The Italian Teacher

The Italian Teacher

Tom Rachman

Rome, 1955


Seated in a copper bathtub, Bear Bavinsky dunks his head under steaming water and shakes out his beard, flinging droplets across the art studio. He thumbs a bolt of shag into his pipe and flicks a brass Zippo lighter, sucking hard to draw down the flame, tobacco glowing devil-red, smoke coiling toward the wood-beam ceiling. He exhales and stands. Beads of water rain off his torso.

His five-year-old son, Pinch, hoists a thick bath towel, arms trembling under the weight. Bear runs his fingers through receding reddish-blond hair and—hand on the boy’s head for balance—steps onto newspapers previously used for wiping paintbrushes. His wet footprints bleed across the print, encircling dabs of oily blue and swipes of yellow.

“That’s final!” Natalie declares from across the studio, chewing her fingernail.

“Final, is it? You certain?” Bear asks his wife. “Not the slightest doubt?”

“All I’ve got is doubts.”

He proceeds to the iron front door and shoulders it open, dusky light from the alleyway pushing past him, glinting off glass pigment jars, illuminating abused paintbrushes in turpentine and canvases drying along the bare-brick walls. In the early-evening air, he stands in place, a fortyish male animal, naked but for the towel twisted around his neck, his shadow narrowing up the studio, hurdling the tub, darkening his wife and their little boy. “Absolutely positive then?”

Natalie yanks a strand of black hair over her eyes, wraps it around her baby finger, whose tip reddens. She darts into the WC at the back of the studio and closes the warped door, her head bumping the bare bulb, which alternates glare and gloom as she consults the mirror: emerald ball gown cinched at the waist, box-pleated skirt, polka-dot overlay. It’s as if she were wearing three outfits at once, none of them hers. She tucks her hair under a cream beret but it hardly helps, the same gawky twenty-six-year-old looking back, all elbows and knees, a manly jaw, deep-set black eyes, as uncertain as if drawn with smudged charcoal, the worry lines added in fine-nib pen.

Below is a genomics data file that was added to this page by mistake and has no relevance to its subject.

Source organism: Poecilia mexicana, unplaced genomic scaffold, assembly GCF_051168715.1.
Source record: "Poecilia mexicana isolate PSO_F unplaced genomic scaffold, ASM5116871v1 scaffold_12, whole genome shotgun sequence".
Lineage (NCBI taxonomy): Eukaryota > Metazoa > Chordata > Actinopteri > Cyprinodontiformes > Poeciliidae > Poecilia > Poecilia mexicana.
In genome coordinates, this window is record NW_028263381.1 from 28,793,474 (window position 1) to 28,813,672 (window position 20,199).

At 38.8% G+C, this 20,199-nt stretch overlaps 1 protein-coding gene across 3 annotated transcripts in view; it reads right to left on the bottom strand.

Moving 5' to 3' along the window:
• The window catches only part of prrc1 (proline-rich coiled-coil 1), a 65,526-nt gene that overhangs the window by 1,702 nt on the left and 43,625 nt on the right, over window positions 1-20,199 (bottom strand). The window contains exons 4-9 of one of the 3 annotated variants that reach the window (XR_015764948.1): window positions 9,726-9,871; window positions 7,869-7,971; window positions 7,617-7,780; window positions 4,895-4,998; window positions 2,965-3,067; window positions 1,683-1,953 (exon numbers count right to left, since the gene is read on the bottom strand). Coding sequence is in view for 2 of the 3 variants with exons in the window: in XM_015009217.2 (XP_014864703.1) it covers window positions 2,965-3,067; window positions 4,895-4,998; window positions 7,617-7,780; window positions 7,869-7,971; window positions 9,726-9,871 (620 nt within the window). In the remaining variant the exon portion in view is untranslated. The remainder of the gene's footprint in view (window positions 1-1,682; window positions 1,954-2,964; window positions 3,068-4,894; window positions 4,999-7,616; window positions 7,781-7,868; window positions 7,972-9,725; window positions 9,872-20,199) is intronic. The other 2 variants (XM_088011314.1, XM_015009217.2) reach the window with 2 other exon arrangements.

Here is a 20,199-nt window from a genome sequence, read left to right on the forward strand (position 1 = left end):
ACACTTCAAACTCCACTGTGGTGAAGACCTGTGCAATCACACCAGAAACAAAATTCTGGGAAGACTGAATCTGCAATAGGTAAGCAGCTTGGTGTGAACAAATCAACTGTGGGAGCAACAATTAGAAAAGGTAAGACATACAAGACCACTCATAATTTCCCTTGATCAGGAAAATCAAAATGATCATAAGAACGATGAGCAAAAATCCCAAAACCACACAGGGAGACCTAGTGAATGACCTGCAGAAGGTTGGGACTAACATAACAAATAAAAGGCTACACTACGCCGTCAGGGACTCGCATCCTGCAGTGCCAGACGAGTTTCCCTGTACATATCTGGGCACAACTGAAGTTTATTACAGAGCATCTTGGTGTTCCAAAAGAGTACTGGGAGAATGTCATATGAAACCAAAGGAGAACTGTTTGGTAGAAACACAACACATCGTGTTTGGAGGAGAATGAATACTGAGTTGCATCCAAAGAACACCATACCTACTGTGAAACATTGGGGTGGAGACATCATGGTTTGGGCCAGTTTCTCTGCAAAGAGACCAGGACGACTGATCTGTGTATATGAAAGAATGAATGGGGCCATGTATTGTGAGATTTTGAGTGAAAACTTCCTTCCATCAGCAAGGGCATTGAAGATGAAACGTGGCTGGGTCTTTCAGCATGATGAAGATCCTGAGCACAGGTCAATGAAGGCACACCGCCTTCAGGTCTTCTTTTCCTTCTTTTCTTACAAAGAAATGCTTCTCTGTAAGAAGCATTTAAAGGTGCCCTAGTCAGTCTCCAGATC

She joins Bear, who remains naked in the doorway, a puff of smoke released from his pipe. “I’m not even acceptable,” she tells him, and he rests a rough palm against the swell of her bosom, firmly enough to quicken her pulse. He strides to his leather suitcase and plucks out neckties, one for himself, one for their son. Bear raises the louder tie, holding it up as if considering a mackerel. He sends Pinch to fetch the canvas shears, with which he snips one of the ties in half, twirling it around the boy’s neck. “What do you say, kiddo?” Bear grins, the beard rising to his eyes, which disappear into slits. “Natty, I love the hell out of you. And I listen the hell out of you. But damn it, sweetie, we are going.”

She clutches one hand in the other. “Well then, hurry!” she responds, quickstepping past her husband, nearly stumbling as she crouches to knot their son’s tie. Natalie touches Pinch’s forehead, her hand throbbing against his brow, jittery fingers like a secret message: “We waited all this time, Pinchy, and now he’s here!”